Ever so often, we have news of children who die falling off into drains; drown with their siblings at some beaches in Port Dickson; die of serious burns while playing with matches without any adults around them; die of heatstroke after being left alone in a locked vehicle under the hot sun while their mother was doing some household shopping etc etc.
Some months ago I watched a father lamenting the fact that his children had drowned at a beach while he was praying. Yea, right. He had the clarity of mind to leave his kids unattended at a beach and went praying.
It is obvious that some of us are not fit to be parents. These people forget that children are not mere by-products of sex, legal or otherwise. With kids come the responsibility. And if we are not prepared to take the responsibility of being parents seriously, or at all, we’d better not be one. It is as simple as that.
In England for example, a day after any incident resulting in a calamity to children, the authority would come a-knocking on the parents’ door. Without question they would take away the remaining children until they are sure that the parents are fit to raise their remaining children.
Over here, I remember there were calls sometime ago for a negligent parent whose child died to be punished. But of course people in authorities as well as a section of the public could be heard saying why must we compound the agony of the parents who had just lost their kid. Well, how about the kid? He died, for God’s sake.
I know the action of the welfare authorities in England may sound harsh, inhumane and unkind. However, incidents involving parental negligence in our country have seen a steady rise.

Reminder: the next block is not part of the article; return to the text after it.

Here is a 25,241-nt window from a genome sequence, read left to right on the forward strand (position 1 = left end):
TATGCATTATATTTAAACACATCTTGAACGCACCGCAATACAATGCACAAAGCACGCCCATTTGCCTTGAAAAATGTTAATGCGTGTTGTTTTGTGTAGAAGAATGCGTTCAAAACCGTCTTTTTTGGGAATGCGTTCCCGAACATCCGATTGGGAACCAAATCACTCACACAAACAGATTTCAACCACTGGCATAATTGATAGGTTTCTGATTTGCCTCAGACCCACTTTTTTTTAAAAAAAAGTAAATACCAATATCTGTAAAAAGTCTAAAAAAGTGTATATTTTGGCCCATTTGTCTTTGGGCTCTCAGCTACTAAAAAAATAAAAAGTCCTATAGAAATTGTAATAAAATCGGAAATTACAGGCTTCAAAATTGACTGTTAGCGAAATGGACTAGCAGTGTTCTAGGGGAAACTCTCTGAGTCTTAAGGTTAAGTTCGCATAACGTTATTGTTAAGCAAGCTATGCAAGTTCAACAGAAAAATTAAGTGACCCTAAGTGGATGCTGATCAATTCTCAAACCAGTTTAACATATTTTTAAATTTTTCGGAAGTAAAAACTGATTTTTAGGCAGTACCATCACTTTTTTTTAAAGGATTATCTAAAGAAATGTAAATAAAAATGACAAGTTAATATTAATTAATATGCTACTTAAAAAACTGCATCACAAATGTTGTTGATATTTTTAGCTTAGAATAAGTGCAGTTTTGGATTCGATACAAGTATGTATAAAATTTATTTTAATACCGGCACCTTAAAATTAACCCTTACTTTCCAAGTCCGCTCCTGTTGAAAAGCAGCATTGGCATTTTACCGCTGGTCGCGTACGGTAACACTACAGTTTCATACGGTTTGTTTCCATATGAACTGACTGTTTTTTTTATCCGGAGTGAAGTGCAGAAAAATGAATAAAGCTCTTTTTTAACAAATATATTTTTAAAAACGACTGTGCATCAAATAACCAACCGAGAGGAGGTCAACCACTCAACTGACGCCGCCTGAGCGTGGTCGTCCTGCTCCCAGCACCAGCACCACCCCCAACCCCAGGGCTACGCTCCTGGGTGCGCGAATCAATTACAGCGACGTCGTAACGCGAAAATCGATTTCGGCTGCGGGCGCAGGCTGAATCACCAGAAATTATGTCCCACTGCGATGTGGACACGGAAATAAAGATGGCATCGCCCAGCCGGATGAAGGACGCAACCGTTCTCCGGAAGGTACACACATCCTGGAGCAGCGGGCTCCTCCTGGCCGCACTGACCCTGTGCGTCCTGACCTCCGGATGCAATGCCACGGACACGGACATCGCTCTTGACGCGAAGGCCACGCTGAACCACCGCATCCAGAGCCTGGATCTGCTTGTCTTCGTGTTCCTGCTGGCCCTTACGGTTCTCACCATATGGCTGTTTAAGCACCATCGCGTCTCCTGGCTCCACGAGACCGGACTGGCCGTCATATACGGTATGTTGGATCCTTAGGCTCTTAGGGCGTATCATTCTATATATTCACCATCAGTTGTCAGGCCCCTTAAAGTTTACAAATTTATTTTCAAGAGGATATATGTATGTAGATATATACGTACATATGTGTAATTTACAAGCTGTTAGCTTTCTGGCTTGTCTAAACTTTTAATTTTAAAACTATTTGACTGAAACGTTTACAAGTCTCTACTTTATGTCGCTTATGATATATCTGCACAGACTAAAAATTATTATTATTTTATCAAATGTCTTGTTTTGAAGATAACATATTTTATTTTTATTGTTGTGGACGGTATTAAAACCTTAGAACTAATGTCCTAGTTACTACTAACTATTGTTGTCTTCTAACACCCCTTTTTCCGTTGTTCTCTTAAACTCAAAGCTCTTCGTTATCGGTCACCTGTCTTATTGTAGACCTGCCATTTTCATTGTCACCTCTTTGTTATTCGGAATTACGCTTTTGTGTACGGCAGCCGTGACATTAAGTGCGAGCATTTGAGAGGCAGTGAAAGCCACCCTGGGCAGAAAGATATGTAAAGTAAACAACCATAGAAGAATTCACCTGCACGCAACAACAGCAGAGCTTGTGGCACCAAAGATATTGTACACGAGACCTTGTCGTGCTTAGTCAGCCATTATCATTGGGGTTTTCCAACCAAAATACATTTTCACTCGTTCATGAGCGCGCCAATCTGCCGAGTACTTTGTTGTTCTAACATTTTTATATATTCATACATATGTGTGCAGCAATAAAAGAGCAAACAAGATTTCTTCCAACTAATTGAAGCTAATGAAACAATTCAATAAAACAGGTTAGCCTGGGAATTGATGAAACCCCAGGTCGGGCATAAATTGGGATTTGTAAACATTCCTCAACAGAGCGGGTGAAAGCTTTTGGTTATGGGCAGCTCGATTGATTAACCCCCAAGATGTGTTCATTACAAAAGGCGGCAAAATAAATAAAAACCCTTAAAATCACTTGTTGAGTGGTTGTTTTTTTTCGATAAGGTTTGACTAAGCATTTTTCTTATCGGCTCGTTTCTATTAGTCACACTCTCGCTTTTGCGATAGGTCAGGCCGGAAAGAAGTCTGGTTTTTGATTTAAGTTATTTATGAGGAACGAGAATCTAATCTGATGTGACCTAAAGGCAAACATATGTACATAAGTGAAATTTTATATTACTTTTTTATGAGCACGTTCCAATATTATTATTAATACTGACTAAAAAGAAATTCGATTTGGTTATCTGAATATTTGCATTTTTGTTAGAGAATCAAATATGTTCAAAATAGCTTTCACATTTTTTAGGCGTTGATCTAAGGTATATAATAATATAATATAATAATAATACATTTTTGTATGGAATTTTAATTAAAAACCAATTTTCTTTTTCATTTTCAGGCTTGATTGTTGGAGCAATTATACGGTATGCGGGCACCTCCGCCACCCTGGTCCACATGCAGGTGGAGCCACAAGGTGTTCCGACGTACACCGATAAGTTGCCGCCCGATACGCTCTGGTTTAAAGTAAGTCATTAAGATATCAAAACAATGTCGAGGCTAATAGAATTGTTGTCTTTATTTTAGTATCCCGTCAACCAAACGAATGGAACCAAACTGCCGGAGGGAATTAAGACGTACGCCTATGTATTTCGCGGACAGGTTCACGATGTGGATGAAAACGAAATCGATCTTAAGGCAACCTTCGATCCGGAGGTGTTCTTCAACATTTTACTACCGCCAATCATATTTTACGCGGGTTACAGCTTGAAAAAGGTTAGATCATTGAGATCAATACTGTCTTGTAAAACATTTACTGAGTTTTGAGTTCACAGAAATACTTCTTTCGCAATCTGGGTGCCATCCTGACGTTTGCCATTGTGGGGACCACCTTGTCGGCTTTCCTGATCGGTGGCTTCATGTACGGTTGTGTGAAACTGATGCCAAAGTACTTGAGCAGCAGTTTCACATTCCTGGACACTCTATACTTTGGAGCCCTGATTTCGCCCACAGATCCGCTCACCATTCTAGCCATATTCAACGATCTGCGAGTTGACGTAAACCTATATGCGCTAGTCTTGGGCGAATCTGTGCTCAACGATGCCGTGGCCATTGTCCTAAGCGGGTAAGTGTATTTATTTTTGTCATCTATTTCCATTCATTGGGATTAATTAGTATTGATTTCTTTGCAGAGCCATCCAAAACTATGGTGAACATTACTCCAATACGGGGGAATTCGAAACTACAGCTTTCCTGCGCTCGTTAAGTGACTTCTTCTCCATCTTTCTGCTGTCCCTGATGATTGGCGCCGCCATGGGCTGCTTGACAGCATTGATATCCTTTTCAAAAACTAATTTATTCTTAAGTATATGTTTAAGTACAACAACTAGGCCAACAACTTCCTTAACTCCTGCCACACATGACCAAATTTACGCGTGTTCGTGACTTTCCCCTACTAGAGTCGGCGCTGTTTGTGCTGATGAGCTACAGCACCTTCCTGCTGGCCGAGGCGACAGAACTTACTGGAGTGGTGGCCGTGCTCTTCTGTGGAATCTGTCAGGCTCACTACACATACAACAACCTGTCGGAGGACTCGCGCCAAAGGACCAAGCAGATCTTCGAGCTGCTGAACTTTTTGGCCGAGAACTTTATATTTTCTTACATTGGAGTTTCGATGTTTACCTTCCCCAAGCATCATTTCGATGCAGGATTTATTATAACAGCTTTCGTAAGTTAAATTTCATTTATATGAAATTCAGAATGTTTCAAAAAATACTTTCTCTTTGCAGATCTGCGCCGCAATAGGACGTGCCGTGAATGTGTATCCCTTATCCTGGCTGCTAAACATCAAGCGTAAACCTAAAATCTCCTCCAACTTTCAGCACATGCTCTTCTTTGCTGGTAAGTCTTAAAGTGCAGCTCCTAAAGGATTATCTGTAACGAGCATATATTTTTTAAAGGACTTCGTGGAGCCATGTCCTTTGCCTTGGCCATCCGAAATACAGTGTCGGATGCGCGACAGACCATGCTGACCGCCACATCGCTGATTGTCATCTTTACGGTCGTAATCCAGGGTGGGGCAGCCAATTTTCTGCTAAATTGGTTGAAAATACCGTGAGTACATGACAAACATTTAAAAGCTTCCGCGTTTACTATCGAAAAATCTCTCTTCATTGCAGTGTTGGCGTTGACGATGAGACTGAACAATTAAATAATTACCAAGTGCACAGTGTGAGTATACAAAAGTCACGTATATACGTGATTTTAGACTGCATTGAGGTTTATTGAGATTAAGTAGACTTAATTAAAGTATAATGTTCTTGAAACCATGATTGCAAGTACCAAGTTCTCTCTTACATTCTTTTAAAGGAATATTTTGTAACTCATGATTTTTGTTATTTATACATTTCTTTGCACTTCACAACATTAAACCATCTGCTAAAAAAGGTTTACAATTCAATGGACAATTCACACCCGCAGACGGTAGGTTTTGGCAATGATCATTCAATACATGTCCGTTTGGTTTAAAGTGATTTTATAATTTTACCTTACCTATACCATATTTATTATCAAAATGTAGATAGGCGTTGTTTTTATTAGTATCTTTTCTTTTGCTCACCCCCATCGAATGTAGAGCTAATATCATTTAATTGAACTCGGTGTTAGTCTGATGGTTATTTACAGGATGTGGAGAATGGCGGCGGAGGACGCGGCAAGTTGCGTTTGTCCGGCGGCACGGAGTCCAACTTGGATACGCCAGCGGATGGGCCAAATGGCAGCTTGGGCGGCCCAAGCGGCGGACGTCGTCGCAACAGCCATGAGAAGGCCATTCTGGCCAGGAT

Our lackadaisical attitude towards our children’s safety can be seen every day. Yesterday alone I saw a lady walking a good 5 metres away from her 4 or 5 year old boy. The boy was of course walking in the middle of the street. The mother just walked as if nothing was happening.
Nowadays it is also of course quite trendy for some of us to drive in continental vehicles with sunroof. And scenes like the one in the picture above are quite prevalent too nowadays. If I remember correctly, last year I saw a TV3 news about a girl who was allowed by her father to do like the child in the picture in a car which was driven along a busy road in KL. Her head was stuck when the sunroof closed by itself and could not be re-opened! It made the news on TV3!
Traffic safety is our responsibility. It is not enough for all of us to just hope that the PDRM and JPJ to reduce accidents etc. We must realise that the responsibility first of all is ours to ensure traffic safety. The PDRM and JPJ are just law enforcers. If we could not be bothered with even our own safety, can we expect the PDRM and JPJ to reduce accidents?
Most importantly. children are God’s gift to us. They rely on us for almost everything until the time comes for them to look after themselves.
Do we want to fail them?